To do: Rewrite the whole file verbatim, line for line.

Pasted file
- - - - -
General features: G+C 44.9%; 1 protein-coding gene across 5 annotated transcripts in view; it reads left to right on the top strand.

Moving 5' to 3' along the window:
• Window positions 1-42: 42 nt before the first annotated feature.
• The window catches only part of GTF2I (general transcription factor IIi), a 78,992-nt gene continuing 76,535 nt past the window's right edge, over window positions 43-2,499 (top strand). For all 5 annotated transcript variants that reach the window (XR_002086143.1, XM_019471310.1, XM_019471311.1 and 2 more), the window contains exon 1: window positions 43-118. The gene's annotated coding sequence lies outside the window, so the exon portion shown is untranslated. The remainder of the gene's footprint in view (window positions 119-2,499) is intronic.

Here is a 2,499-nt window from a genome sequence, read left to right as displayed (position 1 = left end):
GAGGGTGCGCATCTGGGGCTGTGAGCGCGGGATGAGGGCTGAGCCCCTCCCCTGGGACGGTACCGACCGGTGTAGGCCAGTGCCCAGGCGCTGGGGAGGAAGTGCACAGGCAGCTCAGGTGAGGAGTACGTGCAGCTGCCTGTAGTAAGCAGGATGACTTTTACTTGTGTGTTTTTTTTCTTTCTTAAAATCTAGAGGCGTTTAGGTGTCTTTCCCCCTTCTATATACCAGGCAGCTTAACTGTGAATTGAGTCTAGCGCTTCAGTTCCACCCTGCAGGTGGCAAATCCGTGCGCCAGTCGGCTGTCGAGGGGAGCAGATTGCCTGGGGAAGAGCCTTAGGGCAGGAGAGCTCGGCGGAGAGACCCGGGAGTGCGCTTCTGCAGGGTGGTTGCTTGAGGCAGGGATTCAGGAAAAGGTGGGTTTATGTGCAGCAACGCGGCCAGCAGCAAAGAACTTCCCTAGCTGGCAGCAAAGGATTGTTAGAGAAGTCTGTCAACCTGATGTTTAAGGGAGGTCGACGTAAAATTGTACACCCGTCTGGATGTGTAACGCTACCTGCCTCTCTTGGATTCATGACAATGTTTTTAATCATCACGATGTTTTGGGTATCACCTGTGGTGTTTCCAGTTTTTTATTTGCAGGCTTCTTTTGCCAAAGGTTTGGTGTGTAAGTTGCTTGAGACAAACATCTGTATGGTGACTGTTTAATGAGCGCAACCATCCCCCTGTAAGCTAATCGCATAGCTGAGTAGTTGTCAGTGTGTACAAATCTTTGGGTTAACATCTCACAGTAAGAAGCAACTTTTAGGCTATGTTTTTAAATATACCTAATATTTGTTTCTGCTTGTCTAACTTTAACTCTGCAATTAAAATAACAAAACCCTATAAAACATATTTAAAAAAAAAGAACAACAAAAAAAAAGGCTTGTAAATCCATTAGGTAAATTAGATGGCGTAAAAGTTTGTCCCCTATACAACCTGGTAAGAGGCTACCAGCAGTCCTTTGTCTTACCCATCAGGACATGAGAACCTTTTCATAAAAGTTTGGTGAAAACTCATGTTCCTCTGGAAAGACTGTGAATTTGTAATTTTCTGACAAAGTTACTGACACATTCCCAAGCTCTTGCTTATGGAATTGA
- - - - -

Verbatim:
General features: G+C 44.9%; 1 protein-coding gene across 5 annotated transcripts in view; it reads left to right on the top strand.

Moving 5' to 3' along the window:
• Window positions 1-42: 42 nt before the first annotated feature.
• The window catches only part of GTF2I (general transcription factor IIi), a 78,992-nt gene continuing 76,535 nt past the window's right edge, over window positions 43-2,499 (top strand). For all 5 annotated transcript variants that reach the window (XR_002086143.1, XM_019471310.1, XM_019471311.1 and 2 more), the window contains exon 1: window positions 43-118. The gene's annotated coding sequence lies outside the window, so the exon portion shown is untranslated. The remainder of the gene's footprint in view (window positions 119-2,499) is intronic.

Here is a 2,499-nt window from a genome sequence, read left to right as displayed (position 1 = left end):
GAGGGTGCGCATCTGGGGCTGTGAGCGCGGGATGAGGGCTGAGCCCCTCCCCTGGGACGGTACCGACCGGTGTAGGCCAGTGCCCAGGCGCTGGGGAGGAAGTGCACAGGCAGCTCAGGTGAGGAGTACGTGCAGCTGCCTGTAGTAAGCAGGATGACTTTTACTTGTGTGTTTTTTTTCTTTCTTAAAATCTAGAGGCGTTTAGGTGTCTTTCCCCCTTCTATATACCAGGCAGCTTAACTGTGAATTGAGTCTAGCGCTTCAGTTCCACCCTGCAGGTGGCAAATCCGTGCGCCAGTCGGCTGTCGAGGGGAGCAGATTGCCTGGGGAAGAGCCTTAGGGCAGGAGAGCTCGGCGGAGAGACCCGGGAGTGCGCTTCTGCAGGGTGGTTGCTTGAGGCAGGGATTCAGGAAAAGGTGGGTTTATGTGCAGCAACGCGGCCAGCAGCAAAGAACTTCCCTAGCTGGCAGCAAAGGATTGTTAGAGAAGTCTGTCAACCTGATGTTTAAGGGAGGTCGACGTAAAATTGTACACCCGTCTGGATGTGTAACGCTACCTGCCTCTCTTGGATTCATGACAATGTTTTTAATCATCACGATGTTTTGGGTATCACCTGTGGTGTTTCCAGTTTTTTATTTGCAGGCTTCTTTTGCCAAAGGTTTGGTGTGTAAGTTGCTTGAGACAAACATCTGTATGGTGACTGTTTAATGAGCGCAACCATCCCCCTGTAAGCTAATCGCATAGCTGAGTAGTTGTCAGTGTGTACAAATCTTTGGGTTAACATCTCACAGTAAGAAGCAACTTTTAGGCTATGTTTTTAAATATACCTAATATTTGTTTCTGCTTGTCTAACTTTAACTCTGCAATTAAAATAACAAAACCCTATAAAACATATTTAAAAAAAAAGAACAACAAAAAAAAAGGCTTGTAAATCCATTAGGTAAATTAGATGGCGTAAAAGTTTGTCCCCTATACAACCTGGTAAGAGGCTACCAGCAGTCCTTTGTCTTACCCATCAGGACATGAGAACCTTTTCATAAAAGTTTGGTGAAAACTCATGTTCCTCTGGAAAGACTGTGAATTTGTAATTTTCTGACAAAGTTACTGACACATTCCCAAGCTCTTGCTTATGGAATTGA